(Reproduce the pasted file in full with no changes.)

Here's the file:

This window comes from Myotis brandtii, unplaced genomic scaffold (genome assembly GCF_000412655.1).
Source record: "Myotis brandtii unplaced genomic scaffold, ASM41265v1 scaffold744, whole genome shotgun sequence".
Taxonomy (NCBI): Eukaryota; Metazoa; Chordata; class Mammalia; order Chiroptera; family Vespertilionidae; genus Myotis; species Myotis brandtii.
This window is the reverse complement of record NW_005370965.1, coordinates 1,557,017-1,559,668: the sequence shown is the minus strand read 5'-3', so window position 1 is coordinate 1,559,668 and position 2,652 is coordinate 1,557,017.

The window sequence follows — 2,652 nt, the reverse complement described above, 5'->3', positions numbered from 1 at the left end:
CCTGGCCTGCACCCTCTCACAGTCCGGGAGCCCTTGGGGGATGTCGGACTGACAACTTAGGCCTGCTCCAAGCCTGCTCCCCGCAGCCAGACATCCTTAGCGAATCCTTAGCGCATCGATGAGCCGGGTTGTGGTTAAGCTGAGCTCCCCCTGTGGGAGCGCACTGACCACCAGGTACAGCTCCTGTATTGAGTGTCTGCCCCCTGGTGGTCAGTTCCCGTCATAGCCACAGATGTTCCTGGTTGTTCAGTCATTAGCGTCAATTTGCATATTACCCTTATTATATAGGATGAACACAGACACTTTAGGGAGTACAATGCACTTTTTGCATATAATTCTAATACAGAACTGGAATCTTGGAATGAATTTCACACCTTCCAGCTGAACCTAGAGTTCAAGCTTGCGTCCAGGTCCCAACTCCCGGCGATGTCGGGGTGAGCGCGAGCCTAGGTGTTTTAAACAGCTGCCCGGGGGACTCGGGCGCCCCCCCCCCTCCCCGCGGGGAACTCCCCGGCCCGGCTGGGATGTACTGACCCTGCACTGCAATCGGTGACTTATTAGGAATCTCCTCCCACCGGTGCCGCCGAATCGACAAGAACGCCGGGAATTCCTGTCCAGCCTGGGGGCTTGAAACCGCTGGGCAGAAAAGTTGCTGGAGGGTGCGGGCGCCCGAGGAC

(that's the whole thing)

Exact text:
This window comes from Myotis brandtii, unplaced genomic scaffold (genome assembly GCF_000412655.1).
Source record: "Myotis brandtii unplaced genomic scaffold, ASM41265v1 scaffold744, whole genome shotgun sequence".
Taxonomy (NCBI): Eukaryota; Metazoa; Chordata; class Mammalia; order Chiroptera; family Vespertilionidae; genus Myotis; species Myotis brandtii.
This window is the reverse complement of record NW_005370965.1, coordinates 1,557,017-1,559,668: the sequence shown is the minus strand read 5'-3', so window position 1 is coordinate 1,559,668 and position 2,652 is coordinate 1,557,017.

The window sequence follows — 2,652 nt, the reverse complement described above, 5'->3', positions numbered from 1 at the left end:
CCTGGCCTGCACCCTCTCACAGTCCGGGAGCCCTTGGGGGATGTCGGACTGACAACTTAGGCCTGCTCCAAGCCTGCTCCCCGCAGCCAGACATCCTTAGCGAATCCTTAGCGCATCGATGAGCCGGGTTGTGGTTAAGCTGAGCTCCCCCTGTGGGAGCGCACTGACCACCAGGTACAGCTCCTGTATTGAGTGTCTGCCCCCTGGTGGTCAGTTCCCGTCATAGCCACAGATGTTCCTGGTTGTTCAGTCATTAGCGTCAATTTGCATATTACCCTTATTATATAGGATGAACACAGACACTTTAGGGAGTACAATGCACTTTTTGCATATAATTCTAATACAGAACTGGAATCTTGGAATGAATTTCACACCTTCCAGCTGAACCTAGAGTTCAAGCTTGCGTCCAGGTCCCAACTCCCGGCGATGTCGGGGTGAGCGCGAGCCTAGGTGTTTTAAACAGCTGCCCGGGGGACTCGGGCGCCCCCCCCCCTCCCCGCGGGGAACTCCCCGGCCCGGCTGGGATGTACTGACCCTGCACTGCAATCGGTGACTTATTAGGAATCTCCTCCCACCGGTGCCGCCGAATCGACAAGAACGCCGGGAATTCCTGTCCAGCCTGGGGGCTTGAAACCGCTGGGCAGAAAAGTTGCTGGAGGGTGCGGGCGCCCGAGGAC